This event is sold out.
In order to boost production and income, there has been an undeniable emphasis on scaling up your organic mixed vegetable farm. But is there another way to go about improving your farm’s bottom line? Since 2004, Jean-Martin Fortier and his wife have been making a good living by growing on less than 1½ acres, on their farm Les Jardins de la Grelinette in Quebec, just north of the Vermont border. Last year, they sold more than $140,000 worth of vegetables, selling at two farmers’ markets and through their 140 member, 21-week CSA (Community Supported Agriculture). How they do this will be the focus of this full day workshop.
In this workshop, Jean-Martin will cover the ins and outs of their production system – from use of their walk-behind tractor and 30-inch permanent no-till bed system; to how they have kept their operational costs low; to weed control techniques such as mulching, stale seed bed and flame weeding; to intensive crop spacing that has allowed them to more than triple production over average row system yields; to greenhouse growing techniques that produce more than 1,350 pounds of tomatoes a week in one 32×100 foot greenhouse.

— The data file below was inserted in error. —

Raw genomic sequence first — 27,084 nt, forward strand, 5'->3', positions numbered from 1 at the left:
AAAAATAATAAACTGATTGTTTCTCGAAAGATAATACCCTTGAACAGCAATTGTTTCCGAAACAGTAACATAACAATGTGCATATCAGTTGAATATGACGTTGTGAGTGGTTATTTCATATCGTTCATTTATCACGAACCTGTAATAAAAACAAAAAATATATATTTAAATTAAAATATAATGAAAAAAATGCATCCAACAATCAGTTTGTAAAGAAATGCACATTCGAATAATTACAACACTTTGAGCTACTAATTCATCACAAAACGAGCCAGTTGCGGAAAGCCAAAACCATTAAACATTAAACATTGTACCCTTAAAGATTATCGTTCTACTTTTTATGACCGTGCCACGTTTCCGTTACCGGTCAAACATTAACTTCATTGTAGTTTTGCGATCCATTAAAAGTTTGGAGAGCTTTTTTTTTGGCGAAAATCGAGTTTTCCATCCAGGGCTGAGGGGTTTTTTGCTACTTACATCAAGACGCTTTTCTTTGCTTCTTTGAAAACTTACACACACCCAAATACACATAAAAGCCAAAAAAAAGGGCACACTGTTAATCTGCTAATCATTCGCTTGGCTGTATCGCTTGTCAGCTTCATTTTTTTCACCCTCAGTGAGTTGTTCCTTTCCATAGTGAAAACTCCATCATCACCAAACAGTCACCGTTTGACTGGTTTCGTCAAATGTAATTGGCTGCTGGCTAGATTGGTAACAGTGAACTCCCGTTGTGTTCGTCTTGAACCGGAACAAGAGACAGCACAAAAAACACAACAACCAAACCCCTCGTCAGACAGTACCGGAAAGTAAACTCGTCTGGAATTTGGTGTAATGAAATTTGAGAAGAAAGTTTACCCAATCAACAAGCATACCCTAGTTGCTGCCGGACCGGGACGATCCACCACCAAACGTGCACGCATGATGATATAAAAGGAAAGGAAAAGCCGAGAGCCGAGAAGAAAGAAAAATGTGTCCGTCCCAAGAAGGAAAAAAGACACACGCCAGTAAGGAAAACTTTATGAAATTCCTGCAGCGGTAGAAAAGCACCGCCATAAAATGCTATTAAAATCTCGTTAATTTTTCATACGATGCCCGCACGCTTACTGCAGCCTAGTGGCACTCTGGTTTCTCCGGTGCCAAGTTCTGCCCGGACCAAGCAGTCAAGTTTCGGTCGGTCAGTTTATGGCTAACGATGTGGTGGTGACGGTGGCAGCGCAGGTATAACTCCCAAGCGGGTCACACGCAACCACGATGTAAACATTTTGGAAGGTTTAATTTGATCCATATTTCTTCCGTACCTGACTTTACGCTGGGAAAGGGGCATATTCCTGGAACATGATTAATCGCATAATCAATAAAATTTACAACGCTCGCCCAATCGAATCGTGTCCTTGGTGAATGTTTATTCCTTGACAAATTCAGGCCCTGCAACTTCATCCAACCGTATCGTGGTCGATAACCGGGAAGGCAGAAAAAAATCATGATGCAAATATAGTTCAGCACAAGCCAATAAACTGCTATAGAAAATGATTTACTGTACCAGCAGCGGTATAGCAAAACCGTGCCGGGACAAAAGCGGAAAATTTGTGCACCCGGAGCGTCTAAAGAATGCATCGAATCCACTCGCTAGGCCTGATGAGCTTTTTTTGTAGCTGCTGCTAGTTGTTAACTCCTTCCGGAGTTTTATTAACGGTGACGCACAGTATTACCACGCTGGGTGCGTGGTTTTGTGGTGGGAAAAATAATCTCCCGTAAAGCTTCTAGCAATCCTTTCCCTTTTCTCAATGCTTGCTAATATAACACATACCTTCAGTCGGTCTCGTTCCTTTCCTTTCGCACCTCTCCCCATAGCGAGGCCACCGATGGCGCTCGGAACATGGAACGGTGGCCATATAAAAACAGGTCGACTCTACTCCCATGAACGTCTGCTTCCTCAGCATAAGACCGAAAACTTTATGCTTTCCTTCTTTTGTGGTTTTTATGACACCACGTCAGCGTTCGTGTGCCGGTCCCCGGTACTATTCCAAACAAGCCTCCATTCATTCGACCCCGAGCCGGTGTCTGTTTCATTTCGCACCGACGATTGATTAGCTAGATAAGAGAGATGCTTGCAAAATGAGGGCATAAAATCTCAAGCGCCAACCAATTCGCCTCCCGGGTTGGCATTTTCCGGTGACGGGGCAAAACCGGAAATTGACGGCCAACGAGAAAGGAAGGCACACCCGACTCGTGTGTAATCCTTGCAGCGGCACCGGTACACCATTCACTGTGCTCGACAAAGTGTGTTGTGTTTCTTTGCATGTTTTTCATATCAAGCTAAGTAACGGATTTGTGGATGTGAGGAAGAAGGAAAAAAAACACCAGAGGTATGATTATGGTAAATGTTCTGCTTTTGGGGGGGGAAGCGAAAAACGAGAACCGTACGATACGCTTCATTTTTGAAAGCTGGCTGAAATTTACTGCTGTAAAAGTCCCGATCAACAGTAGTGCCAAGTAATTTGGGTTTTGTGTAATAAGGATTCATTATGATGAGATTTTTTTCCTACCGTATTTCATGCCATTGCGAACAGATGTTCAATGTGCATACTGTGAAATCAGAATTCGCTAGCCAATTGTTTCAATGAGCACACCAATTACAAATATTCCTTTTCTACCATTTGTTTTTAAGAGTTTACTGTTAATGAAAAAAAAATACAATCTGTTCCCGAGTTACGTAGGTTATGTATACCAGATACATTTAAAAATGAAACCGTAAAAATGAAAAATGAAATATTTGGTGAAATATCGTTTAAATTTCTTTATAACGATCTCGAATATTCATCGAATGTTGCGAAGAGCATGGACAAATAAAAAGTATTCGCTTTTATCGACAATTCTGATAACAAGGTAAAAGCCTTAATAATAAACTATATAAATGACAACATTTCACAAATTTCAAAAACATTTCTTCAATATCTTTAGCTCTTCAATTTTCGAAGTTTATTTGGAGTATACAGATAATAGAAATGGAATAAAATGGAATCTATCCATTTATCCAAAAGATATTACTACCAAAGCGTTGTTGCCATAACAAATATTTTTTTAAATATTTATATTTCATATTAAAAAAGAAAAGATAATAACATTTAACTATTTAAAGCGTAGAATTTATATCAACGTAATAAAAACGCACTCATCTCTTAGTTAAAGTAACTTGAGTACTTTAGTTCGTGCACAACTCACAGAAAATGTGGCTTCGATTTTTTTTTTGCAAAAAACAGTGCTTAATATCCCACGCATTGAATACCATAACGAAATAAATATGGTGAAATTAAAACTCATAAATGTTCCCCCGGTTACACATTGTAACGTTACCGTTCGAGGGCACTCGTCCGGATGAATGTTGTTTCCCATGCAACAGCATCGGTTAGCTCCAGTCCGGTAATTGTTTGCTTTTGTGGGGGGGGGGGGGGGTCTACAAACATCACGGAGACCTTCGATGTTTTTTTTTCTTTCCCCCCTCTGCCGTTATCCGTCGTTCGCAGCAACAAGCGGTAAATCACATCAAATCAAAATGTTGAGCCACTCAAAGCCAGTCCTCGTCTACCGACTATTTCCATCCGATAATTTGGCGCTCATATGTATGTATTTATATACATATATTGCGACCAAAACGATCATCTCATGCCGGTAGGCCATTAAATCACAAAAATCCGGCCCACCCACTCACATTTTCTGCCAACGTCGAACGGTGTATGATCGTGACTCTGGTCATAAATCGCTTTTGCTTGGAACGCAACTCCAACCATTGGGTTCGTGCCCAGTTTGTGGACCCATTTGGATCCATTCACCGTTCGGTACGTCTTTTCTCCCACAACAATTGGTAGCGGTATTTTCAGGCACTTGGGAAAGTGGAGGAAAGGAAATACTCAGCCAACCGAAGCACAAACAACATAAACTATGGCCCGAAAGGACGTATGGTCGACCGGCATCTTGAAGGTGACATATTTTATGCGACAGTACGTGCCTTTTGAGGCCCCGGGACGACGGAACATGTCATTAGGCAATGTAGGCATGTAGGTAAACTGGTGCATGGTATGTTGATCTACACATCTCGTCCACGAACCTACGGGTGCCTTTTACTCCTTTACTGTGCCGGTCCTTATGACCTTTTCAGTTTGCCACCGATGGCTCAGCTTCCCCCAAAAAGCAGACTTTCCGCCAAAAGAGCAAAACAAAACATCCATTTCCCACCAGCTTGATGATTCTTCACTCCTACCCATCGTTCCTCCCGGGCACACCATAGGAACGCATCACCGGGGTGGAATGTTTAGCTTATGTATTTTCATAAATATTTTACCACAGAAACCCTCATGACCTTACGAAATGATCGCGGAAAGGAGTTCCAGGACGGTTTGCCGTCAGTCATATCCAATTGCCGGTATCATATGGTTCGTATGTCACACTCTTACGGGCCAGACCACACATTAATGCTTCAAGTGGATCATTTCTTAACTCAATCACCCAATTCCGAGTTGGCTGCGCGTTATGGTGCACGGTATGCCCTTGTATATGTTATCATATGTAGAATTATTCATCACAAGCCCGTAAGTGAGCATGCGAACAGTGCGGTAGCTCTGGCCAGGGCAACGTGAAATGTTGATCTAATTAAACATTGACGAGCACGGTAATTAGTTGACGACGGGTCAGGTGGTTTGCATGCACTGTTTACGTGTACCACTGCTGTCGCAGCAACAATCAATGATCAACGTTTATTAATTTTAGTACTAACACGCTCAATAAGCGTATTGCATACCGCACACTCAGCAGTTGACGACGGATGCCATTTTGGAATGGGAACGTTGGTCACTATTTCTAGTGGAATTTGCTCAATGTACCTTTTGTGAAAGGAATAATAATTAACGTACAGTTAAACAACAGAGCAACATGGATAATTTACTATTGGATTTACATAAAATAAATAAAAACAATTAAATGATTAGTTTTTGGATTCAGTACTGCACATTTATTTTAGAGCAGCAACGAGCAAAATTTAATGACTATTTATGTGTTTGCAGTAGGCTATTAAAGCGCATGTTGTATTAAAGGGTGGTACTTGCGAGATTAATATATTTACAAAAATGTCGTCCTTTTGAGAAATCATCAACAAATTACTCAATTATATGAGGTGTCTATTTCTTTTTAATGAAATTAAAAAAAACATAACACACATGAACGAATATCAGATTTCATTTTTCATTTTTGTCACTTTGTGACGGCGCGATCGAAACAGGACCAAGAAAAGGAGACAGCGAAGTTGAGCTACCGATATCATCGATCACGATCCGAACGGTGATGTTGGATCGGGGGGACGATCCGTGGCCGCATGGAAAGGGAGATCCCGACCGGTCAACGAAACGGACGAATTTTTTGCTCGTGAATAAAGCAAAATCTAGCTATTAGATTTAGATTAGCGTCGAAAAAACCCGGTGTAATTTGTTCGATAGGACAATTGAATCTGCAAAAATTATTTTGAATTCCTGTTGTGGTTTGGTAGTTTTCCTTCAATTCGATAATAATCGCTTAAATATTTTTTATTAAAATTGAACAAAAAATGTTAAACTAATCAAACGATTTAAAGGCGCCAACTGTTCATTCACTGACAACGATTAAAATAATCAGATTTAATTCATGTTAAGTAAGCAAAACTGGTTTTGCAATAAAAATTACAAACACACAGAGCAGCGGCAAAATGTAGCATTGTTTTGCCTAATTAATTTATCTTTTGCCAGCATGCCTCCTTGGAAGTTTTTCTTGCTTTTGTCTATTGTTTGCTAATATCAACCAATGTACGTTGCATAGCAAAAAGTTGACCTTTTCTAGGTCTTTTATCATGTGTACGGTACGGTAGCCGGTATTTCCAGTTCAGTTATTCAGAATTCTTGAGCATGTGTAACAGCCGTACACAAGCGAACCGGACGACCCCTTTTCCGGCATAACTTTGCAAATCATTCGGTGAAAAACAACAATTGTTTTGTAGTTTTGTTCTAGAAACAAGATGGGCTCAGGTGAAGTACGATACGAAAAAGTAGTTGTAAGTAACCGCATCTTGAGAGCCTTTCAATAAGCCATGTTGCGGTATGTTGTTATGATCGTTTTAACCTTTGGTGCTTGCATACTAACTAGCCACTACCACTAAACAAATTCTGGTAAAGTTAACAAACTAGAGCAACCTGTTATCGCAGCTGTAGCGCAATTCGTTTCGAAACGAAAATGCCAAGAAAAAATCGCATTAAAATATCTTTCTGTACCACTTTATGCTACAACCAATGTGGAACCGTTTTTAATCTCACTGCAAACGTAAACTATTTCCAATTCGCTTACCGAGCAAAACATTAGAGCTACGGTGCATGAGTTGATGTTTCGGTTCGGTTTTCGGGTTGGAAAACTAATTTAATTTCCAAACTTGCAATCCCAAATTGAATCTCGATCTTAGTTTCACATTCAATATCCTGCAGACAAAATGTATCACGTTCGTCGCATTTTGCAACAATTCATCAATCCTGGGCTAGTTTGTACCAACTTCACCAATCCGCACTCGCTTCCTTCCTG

Jean-Martin’s explanation for their success is that rather than concentrating on growing bigger, they’ve focused on growing better. He is looking forward to sharing the production techniques that he and his wife have fine-tuned over the years, in order to create a farm that is efficient, ecological and most importantly: profitable. For more information on Jean-Martin’s book visit www.themarketgardener.com
Agenda: This workshop will give you in-depth instruction with JM Fortier about how adopting intensive methods of production can lead to the optimization of a cropping system.
9:00-9:30 Welcome and introduction
9:30-10h30 Farm set up and design for biologically intensive cropping systems
10:45-12:00 & 1:00-2:00 Alternative machinery, minimum tillage techniques
and the use of the best hand tools for the market garden
2:15-3:00 Best practices for weed and pest management
3:00-4:00 How to develop a systematic approach to crop planning and season
4:00-5:00 Q&A, Networking